The method section is the core part of any research paper. The method section highlights the procedure used to obtain the results by following an innovative or modified approach to the existing methods. The method section usually begins with a block diagram.
The method section of a research paper represents the technical steps involved in conducting the research. Details about the methods focus on characterizing and defining them, but also explaining your chosen techniques, and providing a complete account of the procedures used for selecting, collecting and analyzing the data.
The method section of a research paper should fully explain the reasons for choosing a specific methodology or technique. Also, it’s essential that you describe the specific research methods of data collection you are going to use, whether they are primary or secondary data collection. The methods you choose should have a clear connection with the overall research approach and you need to explain the reasons for choosing the research techniques in your study, and how they help you understand your study’s purpose.
In the method section, you need to explain the rationale of your article to other researchers. You should focus on answering the following questions:
- Which research methods did you use?
- Why did you choose these methods and techniques?
- How did you collect the data or how did you generate the data?
- How did you use these methods for analyzing the research question or problem?
Based on the questions the following three sections can be identified for writing the research method in question.
1. Selection of research method and justification
2. Data Collection or generation
3. Experimental setup
Selection of Research Method and Justification
When writing the method section of a research paper, it is important to explain why you chose a particular research method and how it will help you achieve the aims of your study. The selection of a research method should be based on the research question, the data that you need to collect, and the type of analysis that you plan to conduct.
For example, if you are conducting a study on the effectiveness of a new algorithm for solving a particular problem, you might choose to use a randomized controlled trial as your research method. This would involve randomly assigning participants to either an experimental group (which uses the new algorithm) or a control group (which uses an existing algorithm). You would then compare the outcomes between the two groups to determine whether the new algorithm is more effective.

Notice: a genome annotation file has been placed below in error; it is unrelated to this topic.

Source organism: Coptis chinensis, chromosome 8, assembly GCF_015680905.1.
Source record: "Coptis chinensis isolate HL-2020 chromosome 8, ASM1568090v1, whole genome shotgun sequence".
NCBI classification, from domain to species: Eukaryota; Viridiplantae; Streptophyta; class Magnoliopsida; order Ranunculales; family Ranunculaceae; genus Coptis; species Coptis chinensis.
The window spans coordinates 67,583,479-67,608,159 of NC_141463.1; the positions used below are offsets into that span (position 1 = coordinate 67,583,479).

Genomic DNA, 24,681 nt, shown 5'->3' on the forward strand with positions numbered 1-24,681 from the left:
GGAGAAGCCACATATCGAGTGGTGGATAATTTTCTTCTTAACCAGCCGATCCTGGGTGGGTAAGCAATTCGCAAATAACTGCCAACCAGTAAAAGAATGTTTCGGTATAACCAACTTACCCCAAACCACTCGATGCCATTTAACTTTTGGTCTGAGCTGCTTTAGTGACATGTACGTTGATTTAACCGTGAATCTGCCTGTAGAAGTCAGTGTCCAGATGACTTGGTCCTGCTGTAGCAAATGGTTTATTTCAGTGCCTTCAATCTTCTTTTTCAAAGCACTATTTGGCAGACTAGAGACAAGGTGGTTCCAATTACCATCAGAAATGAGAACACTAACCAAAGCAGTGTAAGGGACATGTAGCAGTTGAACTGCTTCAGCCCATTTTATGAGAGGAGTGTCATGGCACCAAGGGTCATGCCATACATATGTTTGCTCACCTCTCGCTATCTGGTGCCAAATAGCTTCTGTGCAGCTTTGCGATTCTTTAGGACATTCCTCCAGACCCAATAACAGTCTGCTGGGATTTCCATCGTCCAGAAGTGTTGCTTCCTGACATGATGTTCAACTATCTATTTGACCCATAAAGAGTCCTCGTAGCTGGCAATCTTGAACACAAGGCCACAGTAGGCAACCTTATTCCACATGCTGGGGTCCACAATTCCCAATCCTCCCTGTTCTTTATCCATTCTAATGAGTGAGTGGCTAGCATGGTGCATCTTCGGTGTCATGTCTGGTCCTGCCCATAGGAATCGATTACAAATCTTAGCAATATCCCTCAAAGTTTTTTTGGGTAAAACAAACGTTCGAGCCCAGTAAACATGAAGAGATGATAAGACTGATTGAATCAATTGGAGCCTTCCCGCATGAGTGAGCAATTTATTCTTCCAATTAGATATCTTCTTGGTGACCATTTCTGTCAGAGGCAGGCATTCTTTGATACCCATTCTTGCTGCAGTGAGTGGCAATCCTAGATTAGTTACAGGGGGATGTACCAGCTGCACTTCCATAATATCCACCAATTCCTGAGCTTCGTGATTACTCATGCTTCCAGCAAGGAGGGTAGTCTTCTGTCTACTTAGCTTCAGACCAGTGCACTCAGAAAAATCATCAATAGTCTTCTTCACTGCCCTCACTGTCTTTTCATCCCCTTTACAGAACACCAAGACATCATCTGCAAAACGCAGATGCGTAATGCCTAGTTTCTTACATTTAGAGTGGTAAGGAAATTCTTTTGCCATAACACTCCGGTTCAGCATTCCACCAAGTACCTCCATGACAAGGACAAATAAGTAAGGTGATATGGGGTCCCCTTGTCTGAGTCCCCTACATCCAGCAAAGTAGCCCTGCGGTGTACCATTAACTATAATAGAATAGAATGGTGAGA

In this case, the justification for using a randomized controlled trial is that it allows you to control for confounding variables that might affect the outcomes of your study. By randomly assigning participants to the groups, you can ensure that any differences in outcomes are due to the algorithm and not other factors.
Another example from computer science is if you are conducting a study on user behaviour in a social networking platform, you might choose to use a survey as your research method. This would involve collecting data from users through an online questionnaire, and asking questions about their behaviour and preferences on the platform.
The justification for using a survey, in this case, is that it allows you to collect data from a large number of users in a relatively short amount of time. You can then use statistical analysis to identify patterns and trends in the data, which can help you make informed decisions about the design of the platform.
In addition to explaining why you chose a particular research method, it is important to discuss any potential problems that you anticipated and the steps you took to prevent or minimize them. For example, if you are conducting a survey, you might discuss how you ensured the validity and reliability of the survey questions, how you recruited participants to ensure a representative sample, and how you minimized the risk of non-response bias.
Overall, the selection of a research method and justification is a critical component of the method section in a research paper. It is important to carefully consider the research question, the data you need to collect, and the type of analysis you plan to conduct in order to choose the most appropriate method for your study.